Frank Bruni writes how, even as marriage advances, it still is a statement to be out. THere's still an "ick" to overcome.
One especially interesting discovery in the Glaad poll was how much unease lingered even in respondents who formally approved of gay marriage or of civil unions with full benefits. Twenty percent of these people said they’d nonetheless feel uncomfortable attending a same-sex wedding.for example,
About 30 percent of the respondents who didn’t identify themselves as gay, lesbian, bisexual or transgender said that it would unsettle them to learn that their physician or child’s teacher did.He concludes,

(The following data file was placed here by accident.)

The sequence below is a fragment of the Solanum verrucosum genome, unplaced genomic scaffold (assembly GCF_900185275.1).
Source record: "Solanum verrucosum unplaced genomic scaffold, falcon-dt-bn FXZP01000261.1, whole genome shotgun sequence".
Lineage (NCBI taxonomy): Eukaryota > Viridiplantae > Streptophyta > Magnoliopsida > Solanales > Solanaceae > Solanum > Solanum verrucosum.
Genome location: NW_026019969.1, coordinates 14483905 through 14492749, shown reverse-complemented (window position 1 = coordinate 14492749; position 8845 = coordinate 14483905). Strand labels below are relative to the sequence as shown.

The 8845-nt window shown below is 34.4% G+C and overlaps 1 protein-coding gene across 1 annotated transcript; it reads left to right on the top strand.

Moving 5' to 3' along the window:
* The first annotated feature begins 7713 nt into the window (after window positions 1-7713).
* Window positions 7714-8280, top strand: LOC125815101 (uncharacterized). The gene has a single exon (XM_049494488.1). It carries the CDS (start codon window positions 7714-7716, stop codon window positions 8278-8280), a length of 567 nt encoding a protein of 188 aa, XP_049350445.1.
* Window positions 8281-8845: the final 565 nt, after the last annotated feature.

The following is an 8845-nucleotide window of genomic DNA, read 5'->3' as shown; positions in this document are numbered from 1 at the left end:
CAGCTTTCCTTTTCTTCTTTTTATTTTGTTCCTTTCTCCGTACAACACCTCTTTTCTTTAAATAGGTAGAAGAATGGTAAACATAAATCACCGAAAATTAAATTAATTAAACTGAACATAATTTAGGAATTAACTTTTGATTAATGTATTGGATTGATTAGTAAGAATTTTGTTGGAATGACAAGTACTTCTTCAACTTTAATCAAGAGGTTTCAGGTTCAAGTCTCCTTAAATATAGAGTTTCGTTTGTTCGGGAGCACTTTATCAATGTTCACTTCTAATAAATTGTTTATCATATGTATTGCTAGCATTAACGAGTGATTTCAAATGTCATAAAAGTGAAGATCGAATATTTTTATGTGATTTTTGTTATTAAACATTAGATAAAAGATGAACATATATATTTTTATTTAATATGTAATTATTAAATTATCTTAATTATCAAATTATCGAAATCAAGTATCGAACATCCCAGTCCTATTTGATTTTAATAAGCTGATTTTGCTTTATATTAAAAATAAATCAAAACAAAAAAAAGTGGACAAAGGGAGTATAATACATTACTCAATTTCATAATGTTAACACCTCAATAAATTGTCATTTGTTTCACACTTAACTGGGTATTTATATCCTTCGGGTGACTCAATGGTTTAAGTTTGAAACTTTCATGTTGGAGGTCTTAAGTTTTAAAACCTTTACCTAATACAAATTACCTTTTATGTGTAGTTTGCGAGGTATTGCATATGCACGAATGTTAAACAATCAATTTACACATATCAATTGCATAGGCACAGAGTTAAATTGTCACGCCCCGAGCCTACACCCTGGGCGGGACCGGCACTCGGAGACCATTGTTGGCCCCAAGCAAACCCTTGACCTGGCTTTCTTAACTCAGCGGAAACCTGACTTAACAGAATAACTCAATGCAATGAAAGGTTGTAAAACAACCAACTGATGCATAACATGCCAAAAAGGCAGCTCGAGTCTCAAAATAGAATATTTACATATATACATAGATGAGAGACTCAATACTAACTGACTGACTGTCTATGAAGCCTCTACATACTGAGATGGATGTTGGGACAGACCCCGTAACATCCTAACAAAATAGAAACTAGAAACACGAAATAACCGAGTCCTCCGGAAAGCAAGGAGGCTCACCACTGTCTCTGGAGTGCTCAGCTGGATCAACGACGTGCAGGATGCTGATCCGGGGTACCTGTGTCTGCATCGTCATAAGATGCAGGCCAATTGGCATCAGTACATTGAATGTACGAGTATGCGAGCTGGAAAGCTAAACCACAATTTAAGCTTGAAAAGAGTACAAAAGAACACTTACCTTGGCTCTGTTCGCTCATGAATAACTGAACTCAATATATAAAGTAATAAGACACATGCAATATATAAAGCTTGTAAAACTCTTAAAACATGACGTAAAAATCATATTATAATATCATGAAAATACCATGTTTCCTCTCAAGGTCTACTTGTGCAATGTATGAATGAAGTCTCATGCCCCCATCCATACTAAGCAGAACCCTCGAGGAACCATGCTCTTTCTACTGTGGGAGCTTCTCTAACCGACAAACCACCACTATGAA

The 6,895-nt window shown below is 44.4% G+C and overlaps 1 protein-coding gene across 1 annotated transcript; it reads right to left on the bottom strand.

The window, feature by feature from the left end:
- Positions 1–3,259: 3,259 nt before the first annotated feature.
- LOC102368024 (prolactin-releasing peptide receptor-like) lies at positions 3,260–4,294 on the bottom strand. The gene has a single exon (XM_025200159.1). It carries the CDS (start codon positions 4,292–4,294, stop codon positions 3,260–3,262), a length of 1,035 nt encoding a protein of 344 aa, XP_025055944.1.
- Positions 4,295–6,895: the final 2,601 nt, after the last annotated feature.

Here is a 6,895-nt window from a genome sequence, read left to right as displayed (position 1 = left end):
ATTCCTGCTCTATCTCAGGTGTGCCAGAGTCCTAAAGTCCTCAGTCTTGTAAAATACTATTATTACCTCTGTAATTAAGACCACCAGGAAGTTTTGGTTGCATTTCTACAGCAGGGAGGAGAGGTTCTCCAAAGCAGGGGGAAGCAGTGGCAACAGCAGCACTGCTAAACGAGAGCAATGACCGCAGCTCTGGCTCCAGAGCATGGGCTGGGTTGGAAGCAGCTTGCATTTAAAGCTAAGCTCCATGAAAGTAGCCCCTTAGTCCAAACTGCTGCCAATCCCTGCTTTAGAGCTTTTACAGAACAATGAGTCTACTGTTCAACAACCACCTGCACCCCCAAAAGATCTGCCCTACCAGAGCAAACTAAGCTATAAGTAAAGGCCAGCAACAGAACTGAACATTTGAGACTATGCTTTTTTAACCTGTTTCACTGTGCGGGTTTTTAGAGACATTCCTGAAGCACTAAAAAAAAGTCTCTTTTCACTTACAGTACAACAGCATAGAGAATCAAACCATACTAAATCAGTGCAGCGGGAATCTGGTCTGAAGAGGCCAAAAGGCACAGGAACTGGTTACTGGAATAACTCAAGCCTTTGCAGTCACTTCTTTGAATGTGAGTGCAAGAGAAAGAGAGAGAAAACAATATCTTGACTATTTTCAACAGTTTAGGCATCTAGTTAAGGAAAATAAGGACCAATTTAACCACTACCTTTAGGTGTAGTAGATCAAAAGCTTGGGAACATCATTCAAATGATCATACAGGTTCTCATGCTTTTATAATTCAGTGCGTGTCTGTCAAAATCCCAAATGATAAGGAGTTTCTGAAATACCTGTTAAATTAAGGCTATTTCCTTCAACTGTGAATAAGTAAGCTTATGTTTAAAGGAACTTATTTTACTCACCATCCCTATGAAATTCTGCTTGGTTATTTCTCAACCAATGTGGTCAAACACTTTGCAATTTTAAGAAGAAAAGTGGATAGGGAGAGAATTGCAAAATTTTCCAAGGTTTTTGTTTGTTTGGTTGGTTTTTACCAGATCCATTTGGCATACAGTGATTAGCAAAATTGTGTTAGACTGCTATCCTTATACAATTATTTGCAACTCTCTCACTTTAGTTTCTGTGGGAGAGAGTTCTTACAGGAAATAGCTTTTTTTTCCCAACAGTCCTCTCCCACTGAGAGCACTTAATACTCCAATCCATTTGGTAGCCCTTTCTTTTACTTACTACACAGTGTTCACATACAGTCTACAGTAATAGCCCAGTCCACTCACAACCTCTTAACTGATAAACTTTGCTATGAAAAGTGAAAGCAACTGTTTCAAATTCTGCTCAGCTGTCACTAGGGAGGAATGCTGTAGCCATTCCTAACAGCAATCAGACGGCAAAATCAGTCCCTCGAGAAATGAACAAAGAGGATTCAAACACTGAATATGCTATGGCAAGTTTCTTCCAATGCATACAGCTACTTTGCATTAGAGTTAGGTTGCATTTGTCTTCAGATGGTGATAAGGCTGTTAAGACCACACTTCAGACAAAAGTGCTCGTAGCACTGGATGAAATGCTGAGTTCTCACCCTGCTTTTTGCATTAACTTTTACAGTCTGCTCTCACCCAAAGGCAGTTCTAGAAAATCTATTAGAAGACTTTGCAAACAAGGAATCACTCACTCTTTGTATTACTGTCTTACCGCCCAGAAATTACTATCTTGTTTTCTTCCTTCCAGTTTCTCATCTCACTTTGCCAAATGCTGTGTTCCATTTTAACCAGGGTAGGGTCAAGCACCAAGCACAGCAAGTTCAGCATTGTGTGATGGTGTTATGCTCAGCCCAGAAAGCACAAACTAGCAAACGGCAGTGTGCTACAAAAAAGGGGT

Close to 45 percent said that they would be uneasy about bringing a child to a same-sex wedding. Thirty-six percent feel uncomfortable when they see a same-sex couple hold hands.
I never lose sight of how far this country has come. My relief usually eclipses my rancor. But to celebrate or to slide into complacency is grossly premature, and it’s wrong, because I have every right to walk the streets of my neighborhood fearlessly, no matter whose fingers are interlaced with my own. Our clutch isn’t a taunt or provocation. It’s just an expression of tenderness — of basic humanity. In a world altered and advanced enough, it would be an innocuous, unnoticed part of the scenery.